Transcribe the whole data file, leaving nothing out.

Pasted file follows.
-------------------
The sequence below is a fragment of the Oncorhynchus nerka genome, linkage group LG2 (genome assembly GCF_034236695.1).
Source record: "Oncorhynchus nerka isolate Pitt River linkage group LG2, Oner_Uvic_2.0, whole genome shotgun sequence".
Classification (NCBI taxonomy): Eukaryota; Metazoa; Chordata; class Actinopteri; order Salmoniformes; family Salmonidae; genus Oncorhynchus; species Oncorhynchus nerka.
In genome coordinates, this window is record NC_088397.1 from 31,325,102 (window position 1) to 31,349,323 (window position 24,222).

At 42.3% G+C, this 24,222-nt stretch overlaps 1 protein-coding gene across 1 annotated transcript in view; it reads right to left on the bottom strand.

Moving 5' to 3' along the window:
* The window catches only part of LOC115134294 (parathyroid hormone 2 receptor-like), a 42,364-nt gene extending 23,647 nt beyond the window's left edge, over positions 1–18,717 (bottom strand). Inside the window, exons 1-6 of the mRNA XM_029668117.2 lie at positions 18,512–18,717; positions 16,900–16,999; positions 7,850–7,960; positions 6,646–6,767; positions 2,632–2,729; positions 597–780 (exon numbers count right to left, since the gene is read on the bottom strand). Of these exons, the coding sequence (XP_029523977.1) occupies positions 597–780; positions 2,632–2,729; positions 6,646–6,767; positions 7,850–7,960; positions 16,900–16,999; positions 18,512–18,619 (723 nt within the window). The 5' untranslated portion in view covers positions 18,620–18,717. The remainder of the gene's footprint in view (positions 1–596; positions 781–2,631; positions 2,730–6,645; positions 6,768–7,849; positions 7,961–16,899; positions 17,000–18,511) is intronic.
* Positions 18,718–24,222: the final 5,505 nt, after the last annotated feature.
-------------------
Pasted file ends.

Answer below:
The sequence below is a fragment of the Oncorhynchus nerka genome, linkage group LG2 (genome assembly GCF_034236695.1).
Source record: "Oncorhynchus nerka isolate Pitt River linkage group LG2, Oner_Uvic_2.0, whole genome shotgun sequence".
Classification (NCBI taxonomy): Eukaryota; Metazoa; Chordata; class Actinopteri; order Salmoniformes; family Salmonidae; genus Oncorhynchus; species Oncorhynchus nerka.
In genome coordinates, this window is record NC_088397.1 from 31,325,102 (window position 1) to 31,349,323 (window position 24,222).

At 42.3% G+C, this 24,222-nt stretch overlaps 1 protein-coding gene across 1 annotated transcript in view; it reads right to left on the bottom strand.

Moving 5' to 3' along the window:
* The window catches only part of LOC115134294 (parathyroid hormone 2 receptor-like), a 42,364-nt gene extending 23,647 nt beyond the window's left edge, over positions 1–18,717 (bottom strand). Inside the window, exons 1-6 of the mRNA XM_029668117.2 lie at positions 18,512–18,717; positions 16,900–16,999; positions 7,850–7,960; positions 6,646–6,767; positions 2,632–2,729; positions 597–780 (exon numbers count right to left, since the gene is read on the bottom strand). Of these exons, the coding sequence (XP_029523977.1) occupies positions 597–780; positions 2,632–2,729; positions 6,646–6,767; positions 7,850–7,960; positions 16,900–16,999; positions 18,512–18,619 (723 nt within the window). The 5' untranslated portion in view covers positions 18,620–18,717. The remainder of the gene's footprint in view (positions 1–596; positions 781–2,631; positions 2,730–6,645; positions 6,768–7,849; positions 7,961–16,899; positions 17,000–18,511) is intronic.
* Positions 18,718–24,222: the final 5,505 nt, after the last annotated feature.